Barrel wear

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Dennis

Single-Sixer
Joined
Nov 9, 2009
Messages
117
Hello,

Assuming barrels are in good condition I've heard that a .243 is will cause a barrel to wear out faster than a 30-30. Why is that?

I will be the first to admit I am not very knowledgeable of ballistics so I'm looking for a basic explanation. I'm guessing pressure or velocity or heat or some combination thereof, but how does one caliber wear out a barrel faster than another caliber?

Thanks,
Dennis
 

hadjii

Bearcat
Joined
Sep 4, 2009
Messages
36
A 243 is a faster round than the 30-30, which means more heat in the throat area. That is a bad thing. Heat kills. The 30-30, which is slower and doesn't generate so much heat will shoot more consistent longer by virtue of less throat wear over the same amount of shooting. However, you'd still have to shoot the 243 an awful lot on a hot days alot to wear the throat enough to see the difference.
 

desertrat

Single-Sixer
Joined
Jan 6, 2008
Messages
225
hadjii":2la6i2xe said:
A 243 is a faster round than the 30-30, which means more heat in the throat area. That is a bad thing. Heat kills. The 30-30, which is slower and doesn't generate so much heat will shoot more consistent longer by virtue of less throat wear over the same amount of shooting. However, you'd still have to shoot the 243 an awful lot on a hot days alot to wear the throat enough to see the difference.

+1
 

mcknight77

Blackhawk
Joined
Aug 12, 2003
Messages
657
Heat and friction are the killers. This is exacerbated by cartridges that burn a lot of powder and try to push it down a small bore. It is also a big problem in cartridges that don't have the big powder/small bore issue but are fired fast enough to get them too hot, for example in a machine-gun. You can burn the barrel out on a .243Win by shooting too much, too fast on a hot day. You can also burn out a .308Win (7.62Nato) with sustained fire in a machine-gun (M60 for example).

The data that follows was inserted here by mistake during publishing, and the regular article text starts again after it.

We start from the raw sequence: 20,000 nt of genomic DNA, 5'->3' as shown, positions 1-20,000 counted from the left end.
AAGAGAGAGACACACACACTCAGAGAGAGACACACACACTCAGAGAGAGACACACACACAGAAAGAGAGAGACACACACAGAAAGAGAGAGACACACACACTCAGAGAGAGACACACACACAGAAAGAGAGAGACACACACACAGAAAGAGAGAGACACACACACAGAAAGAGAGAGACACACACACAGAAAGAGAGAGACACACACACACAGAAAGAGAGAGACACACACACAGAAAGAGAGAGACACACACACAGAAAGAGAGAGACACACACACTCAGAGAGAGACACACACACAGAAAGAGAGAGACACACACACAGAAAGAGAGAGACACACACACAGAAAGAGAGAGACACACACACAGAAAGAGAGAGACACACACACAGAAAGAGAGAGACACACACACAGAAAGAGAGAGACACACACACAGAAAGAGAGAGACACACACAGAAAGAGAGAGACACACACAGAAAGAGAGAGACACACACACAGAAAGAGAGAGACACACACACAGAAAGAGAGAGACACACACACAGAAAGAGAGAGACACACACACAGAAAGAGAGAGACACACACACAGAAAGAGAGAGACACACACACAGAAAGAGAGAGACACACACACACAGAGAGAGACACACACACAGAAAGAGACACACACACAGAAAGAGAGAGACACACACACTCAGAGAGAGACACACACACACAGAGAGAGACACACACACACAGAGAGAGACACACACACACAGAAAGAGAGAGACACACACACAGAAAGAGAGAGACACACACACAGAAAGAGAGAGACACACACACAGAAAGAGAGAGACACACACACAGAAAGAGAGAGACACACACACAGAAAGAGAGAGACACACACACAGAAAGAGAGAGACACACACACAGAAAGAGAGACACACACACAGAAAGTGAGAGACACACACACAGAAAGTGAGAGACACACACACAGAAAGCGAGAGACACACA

On a 99 degree day, shoot a .243Win once every 20 seconds for an hour and you'll damage the barrel. That's only 180 rounds.

The same can be said for machine-gun barrels. I've put 1500 rounds of sustained fire through an M-60 and burnt the barrel out.

The military went to ball powders and graphite powder coatings to try to lessen the bore erosion.
 

Sig685

Single-Sixer
Joined
Oct 21, 2003
Messages
177
It actually is heat and pressure that cause the damage and this damage is centered around the throat of the barrel. This is the area just in front of the chamber, where the rifling begins. This is the are where maximum pressure and heat is encountered and this combination will mangle the beginning of the rifle. This occurs faster with overbore calibers, defined as cartridges with a big powder capacity and a small bore to shoot it through.

As the rifling gets eaten up, the chambered bullet as further to travel to start engraving in the rifling and thus accuracy is degraded. Savvy shooters (handloaders) will measure this space and will seat their bullets futher out as the degeneration progresses. This also has the effect of changing the working pressure of the cartridge, but you can account for that also, by adding a few tenths of a grain of powder.